Tidiness is generosity to myself and others.
In the rush, being already beyond the meal, the moment…so much is missed.
The way to spread healing is presented in EEAAO as two-fold: we must learn to drop our false stories of self enough to discover what someone else really needs, and we must then do what is in our own (limited, conditioned) power to begin to offer it to them.
I am inspired by Yasodara’s way of practicing in the midst of everyday householding. To not need to physically leave home in order to be deeply devoted and realize the path of complete well being.
We hope that you will consider contributing to Clouds in Water in ways that feel joyful, wholesome and within your means.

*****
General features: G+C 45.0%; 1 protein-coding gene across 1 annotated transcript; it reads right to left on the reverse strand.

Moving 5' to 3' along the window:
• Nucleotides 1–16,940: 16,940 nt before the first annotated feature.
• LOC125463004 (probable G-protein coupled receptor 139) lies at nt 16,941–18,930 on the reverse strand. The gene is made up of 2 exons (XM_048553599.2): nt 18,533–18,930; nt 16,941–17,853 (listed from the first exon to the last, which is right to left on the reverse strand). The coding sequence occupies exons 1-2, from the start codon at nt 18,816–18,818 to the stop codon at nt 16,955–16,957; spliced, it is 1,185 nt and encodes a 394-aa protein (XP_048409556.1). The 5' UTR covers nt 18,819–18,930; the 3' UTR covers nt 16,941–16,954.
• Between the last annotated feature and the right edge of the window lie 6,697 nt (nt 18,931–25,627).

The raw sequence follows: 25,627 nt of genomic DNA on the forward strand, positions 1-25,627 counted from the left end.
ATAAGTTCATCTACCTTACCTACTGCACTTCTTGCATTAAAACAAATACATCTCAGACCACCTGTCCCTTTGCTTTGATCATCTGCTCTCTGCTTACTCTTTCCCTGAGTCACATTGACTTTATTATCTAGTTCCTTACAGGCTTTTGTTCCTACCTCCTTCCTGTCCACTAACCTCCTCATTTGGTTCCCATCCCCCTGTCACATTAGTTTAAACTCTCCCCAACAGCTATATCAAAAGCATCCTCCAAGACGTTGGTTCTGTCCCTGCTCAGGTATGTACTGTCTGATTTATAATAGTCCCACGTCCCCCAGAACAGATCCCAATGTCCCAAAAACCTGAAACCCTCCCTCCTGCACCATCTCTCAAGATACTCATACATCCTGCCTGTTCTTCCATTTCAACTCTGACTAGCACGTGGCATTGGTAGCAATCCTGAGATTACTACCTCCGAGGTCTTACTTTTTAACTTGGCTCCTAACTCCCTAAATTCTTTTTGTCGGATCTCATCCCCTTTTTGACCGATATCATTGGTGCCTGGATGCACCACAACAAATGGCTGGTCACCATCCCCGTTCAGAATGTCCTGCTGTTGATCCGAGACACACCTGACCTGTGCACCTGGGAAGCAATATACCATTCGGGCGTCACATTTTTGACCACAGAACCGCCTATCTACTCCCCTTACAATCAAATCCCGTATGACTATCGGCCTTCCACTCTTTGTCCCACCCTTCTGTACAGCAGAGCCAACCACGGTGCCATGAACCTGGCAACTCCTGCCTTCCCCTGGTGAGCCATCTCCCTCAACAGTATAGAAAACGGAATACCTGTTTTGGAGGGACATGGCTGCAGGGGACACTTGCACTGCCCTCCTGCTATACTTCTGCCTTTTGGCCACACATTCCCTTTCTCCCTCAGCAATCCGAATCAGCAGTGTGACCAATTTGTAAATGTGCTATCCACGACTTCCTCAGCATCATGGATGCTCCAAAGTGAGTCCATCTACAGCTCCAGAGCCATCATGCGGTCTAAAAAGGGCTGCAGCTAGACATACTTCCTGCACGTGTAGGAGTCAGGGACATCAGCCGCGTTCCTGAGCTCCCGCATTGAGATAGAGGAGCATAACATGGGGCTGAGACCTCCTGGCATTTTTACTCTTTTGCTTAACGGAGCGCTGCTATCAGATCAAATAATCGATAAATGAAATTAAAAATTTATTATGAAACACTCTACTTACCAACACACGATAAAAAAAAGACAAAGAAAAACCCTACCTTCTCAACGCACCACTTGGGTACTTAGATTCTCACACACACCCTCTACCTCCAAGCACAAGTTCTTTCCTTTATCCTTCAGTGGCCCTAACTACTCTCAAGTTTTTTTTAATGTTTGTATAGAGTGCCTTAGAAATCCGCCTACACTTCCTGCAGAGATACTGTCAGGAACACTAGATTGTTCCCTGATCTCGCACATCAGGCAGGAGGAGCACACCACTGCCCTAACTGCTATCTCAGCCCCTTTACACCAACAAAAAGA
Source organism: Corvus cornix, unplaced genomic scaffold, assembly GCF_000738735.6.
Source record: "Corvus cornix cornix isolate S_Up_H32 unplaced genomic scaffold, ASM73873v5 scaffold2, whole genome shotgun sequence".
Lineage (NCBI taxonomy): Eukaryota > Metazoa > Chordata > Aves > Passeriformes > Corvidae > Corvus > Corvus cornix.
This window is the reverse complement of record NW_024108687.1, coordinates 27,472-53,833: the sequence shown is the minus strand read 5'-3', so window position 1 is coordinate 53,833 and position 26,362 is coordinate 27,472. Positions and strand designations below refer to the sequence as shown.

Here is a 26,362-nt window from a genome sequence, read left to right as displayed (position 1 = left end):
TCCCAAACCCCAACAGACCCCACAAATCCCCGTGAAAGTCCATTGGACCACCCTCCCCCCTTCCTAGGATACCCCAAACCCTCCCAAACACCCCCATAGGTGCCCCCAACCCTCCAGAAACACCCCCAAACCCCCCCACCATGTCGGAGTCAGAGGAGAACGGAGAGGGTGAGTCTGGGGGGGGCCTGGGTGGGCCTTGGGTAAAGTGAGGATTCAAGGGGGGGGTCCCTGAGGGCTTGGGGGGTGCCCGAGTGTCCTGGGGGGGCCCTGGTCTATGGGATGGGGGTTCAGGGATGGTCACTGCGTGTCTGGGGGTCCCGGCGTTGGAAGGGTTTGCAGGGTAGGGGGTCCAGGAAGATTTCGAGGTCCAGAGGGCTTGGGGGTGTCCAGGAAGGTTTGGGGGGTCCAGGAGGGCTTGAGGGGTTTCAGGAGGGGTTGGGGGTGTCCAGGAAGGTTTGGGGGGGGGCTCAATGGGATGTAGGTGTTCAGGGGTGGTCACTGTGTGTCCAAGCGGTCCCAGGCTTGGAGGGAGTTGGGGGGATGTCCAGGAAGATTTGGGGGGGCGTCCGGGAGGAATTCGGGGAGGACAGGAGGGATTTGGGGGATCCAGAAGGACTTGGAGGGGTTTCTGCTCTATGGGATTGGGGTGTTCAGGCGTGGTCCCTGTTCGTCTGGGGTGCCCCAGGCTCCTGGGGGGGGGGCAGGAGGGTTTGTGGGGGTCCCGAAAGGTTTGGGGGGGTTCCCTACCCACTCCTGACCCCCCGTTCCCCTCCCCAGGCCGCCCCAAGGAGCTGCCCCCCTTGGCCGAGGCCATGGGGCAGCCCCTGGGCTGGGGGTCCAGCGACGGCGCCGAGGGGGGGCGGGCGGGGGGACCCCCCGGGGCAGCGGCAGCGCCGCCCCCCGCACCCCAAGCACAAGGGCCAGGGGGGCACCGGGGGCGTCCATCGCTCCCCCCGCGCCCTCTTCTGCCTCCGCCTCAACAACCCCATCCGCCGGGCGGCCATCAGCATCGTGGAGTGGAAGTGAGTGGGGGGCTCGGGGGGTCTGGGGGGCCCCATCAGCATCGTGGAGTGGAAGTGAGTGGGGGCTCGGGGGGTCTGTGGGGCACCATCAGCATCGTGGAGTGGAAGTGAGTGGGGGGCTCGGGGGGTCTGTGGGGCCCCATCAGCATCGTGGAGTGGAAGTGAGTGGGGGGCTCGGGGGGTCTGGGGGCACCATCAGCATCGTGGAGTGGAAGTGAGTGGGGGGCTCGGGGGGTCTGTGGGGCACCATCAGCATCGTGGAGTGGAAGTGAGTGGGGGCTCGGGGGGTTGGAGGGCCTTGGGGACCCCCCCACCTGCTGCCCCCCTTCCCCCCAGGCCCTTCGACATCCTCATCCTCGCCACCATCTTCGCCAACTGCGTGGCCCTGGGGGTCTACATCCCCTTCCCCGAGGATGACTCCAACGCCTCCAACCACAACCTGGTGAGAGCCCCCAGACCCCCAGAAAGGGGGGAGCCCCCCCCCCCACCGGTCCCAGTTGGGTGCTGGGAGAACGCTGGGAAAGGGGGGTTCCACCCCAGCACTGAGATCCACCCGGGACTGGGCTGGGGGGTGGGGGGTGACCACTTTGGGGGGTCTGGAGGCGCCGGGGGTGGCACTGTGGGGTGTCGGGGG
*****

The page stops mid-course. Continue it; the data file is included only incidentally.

I look forward to us landing together at some place that reflects more accurately the world we live in…which is to say: reflects dharma.
Because what I’ve been wondering is this—how do I live simply, do good work, care for myself, and still support other things I value? Can I be frugal and generous?
Giver, receiver, and gift are described as wheels. These wheels turn each other, circling and transforming.
I would love indeed to have been born in a world that is not in the throes of a catastrophic climate shift, or perpetually poised a few bad decisions away from complete nuclear annihilation. But our karma is now. The moment we are responsible for is now. And that means we are the people for this moment. For us, it is the right time.
The question at the heart of Robin Wall Kimmerer’s Braiding Sweetgrass, about understanding the land as loving us, not just us loving the land, has been inspiring a lot of reflection for me for the past few years.